As part of my “maker” journey, I decided to learn how to utilize a new piece of video creation and editing software that we were fortunate enough to be given access to this week – Snag It and Camtasia. I personally find that learning a new piece of software is much easier when you have a meaningful purpose to utilize it for, and I thought that it would be a great introduction. The tutorials that are available on the TechSmith website are very helpful and there is a healthy online community accessible from their webpage. Personally, I know that sometimes I forget what an asset the internet is and how much is available for assist you out there if you are willing to take risks and be open minded to learning new skills.

Please take 4 minutes to watch my MAET Maker Journey that I have documented for all to see. I hope that it will inspire you to want to utilize the “net”work in order to learn something new or share your knowledge to assist someone else.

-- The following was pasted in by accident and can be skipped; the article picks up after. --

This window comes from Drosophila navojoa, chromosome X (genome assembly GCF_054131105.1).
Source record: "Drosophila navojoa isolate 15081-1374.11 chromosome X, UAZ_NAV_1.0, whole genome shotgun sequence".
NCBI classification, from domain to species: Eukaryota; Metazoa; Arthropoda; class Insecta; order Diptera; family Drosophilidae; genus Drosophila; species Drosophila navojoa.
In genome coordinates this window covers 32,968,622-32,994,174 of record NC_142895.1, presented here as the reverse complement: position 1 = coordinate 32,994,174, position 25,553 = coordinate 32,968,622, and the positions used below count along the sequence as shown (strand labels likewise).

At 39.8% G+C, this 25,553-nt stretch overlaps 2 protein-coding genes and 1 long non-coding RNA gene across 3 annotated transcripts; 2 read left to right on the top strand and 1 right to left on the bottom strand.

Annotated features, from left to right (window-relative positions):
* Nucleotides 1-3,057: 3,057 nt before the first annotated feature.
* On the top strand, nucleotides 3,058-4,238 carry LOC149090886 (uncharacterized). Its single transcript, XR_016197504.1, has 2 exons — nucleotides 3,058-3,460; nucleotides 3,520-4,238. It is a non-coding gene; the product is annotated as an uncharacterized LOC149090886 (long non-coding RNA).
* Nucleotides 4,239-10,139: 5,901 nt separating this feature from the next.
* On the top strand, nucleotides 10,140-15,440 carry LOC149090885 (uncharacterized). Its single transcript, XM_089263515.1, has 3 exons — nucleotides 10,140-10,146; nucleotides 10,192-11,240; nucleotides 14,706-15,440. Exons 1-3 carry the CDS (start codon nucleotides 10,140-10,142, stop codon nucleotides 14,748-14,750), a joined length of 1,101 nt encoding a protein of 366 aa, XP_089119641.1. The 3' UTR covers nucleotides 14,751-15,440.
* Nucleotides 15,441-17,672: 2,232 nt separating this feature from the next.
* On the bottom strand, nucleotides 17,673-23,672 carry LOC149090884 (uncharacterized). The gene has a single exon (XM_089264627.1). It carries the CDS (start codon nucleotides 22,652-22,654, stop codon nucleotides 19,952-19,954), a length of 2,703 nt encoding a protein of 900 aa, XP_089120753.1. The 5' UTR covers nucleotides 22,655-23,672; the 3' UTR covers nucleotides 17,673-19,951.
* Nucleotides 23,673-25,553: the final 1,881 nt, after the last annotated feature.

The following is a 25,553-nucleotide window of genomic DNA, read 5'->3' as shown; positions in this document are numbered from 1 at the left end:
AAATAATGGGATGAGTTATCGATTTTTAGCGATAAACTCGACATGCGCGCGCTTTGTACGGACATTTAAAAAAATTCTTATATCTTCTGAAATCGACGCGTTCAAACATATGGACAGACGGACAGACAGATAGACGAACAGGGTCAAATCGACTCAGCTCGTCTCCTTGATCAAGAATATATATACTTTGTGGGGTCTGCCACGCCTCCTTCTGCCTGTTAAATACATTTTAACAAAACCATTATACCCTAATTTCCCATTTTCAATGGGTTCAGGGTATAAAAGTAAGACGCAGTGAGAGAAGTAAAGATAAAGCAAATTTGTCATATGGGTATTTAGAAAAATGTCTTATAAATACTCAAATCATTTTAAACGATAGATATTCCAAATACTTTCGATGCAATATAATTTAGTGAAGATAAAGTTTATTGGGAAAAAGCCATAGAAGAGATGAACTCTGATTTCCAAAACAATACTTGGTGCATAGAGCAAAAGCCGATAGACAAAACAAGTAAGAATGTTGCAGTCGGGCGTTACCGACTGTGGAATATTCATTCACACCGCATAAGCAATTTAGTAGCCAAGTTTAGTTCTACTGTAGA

MAET Makers: Learning Through Frustration

If I was being evaluated on how successful I was using the Raspberry Pi, I would fail miserably because it has yet to work; however, just because we haven’t gotten the Raspberry Pi to be operational does not mean I have not learned anything. I might not have learned what I expected to when I began this project, but there has still been learning that has occurred.

Credit: Rob Breedlove

Credit: Rob Breedlove

Throughout the process of getting the Rapsberry Pi to work, I was glad to have a partner so I knew it wasn’t just me who was unable to follow directions that seemed fairly well explained. After many attempts to get the Raspberry Pi working including crawling under desks, hooking up HDMI cables up directly to projectors, borrowing wired mice and keyboards from the local university, and multiple USB cards, we only have a red light showing on the Raspberry Pi, and I am okay with that. Now typically, I am not the type of person that is happy when things are not completed properly, but I know that the reason the Raspberry Pi isn’t working is not for lack of trying. I think that having a partner working through the same frustrations helped us to both stick with the project longer than if we were working at it alone, because there was also some investment at the social level.

So what have I learned: